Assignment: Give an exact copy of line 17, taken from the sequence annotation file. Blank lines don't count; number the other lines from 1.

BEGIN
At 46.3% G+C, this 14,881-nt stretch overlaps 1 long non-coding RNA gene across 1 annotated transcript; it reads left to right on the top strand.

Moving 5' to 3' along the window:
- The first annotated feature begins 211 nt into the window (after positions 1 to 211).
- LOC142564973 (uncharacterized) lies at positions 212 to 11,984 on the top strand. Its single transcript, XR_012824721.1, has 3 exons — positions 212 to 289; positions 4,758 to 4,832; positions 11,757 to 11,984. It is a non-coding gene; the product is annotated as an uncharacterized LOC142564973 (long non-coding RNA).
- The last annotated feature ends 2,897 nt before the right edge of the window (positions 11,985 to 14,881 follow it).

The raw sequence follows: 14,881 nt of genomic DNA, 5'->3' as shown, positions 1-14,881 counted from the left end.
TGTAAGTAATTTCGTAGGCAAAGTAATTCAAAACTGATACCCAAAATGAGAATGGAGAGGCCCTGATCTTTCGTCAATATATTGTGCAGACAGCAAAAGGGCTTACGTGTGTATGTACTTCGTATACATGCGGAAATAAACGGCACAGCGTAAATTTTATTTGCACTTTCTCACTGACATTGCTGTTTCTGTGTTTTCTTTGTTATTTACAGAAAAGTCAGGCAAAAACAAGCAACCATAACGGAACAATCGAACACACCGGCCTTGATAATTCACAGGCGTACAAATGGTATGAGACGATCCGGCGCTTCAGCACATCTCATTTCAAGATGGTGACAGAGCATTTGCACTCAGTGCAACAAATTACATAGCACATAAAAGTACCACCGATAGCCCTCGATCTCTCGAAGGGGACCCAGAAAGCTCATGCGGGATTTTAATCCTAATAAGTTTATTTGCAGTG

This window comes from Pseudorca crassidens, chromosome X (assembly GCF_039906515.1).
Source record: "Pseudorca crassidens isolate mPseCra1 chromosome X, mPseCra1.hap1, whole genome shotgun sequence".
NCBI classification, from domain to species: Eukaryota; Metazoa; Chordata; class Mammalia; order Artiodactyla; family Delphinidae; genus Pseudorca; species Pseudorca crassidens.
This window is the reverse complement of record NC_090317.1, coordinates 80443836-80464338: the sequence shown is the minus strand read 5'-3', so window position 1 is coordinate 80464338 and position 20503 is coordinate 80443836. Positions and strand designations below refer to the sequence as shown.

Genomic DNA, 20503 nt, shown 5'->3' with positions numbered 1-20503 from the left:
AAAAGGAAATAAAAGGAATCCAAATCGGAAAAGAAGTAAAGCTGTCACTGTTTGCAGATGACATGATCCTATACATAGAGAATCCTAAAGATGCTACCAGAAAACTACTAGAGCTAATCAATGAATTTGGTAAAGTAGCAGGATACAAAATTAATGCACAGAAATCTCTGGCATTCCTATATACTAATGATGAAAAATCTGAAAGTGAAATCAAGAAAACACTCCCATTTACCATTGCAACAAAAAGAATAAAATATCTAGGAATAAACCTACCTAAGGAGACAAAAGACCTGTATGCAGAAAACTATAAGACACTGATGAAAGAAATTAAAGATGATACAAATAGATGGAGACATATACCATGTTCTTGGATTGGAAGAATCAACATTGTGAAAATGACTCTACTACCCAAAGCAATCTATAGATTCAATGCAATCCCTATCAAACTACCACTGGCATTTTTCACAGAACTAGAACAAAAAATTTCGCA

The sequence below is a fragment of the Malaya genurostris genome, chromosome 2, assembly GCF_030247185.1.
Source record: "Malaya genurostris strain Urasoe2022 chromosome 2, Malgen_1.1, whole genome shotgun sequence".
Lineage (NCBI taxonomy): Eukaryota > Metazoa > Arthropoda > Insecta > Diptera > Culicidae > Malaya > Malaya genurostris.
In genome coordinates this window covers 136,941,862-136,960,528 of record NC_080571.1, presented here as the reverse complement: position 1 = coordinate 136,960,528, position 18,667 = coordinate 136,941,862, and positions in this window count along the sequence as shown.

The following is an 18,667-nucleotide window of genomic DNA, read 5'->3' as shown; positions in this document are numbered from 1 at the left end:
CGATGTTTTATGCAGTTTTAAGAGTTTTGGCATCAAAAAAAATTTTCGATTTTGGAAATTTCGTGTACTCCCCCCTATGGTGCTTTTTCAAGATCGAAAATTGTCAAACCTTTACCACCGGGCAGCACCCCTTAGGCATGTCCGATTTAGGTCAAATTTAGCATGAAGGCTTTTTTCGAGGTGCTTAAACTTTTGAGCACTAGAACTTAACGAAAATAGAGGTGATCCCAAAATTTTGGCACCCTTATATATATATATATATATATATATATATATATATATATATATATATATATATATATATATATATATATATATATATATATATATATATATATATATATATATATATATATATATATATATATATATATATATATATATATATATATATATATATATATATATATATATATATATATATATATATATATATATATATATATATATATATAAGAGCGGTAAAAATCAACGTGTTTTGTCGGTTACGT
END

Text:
In genome coordinates this window covers 136,941,862-136,960,528 of record NC_080571.1, presented here as the reverse complement: position 1 = coordinate 136,960,528, position 18,667 = coordinate 136,941,862, and positions in this window count along the sequence as shown.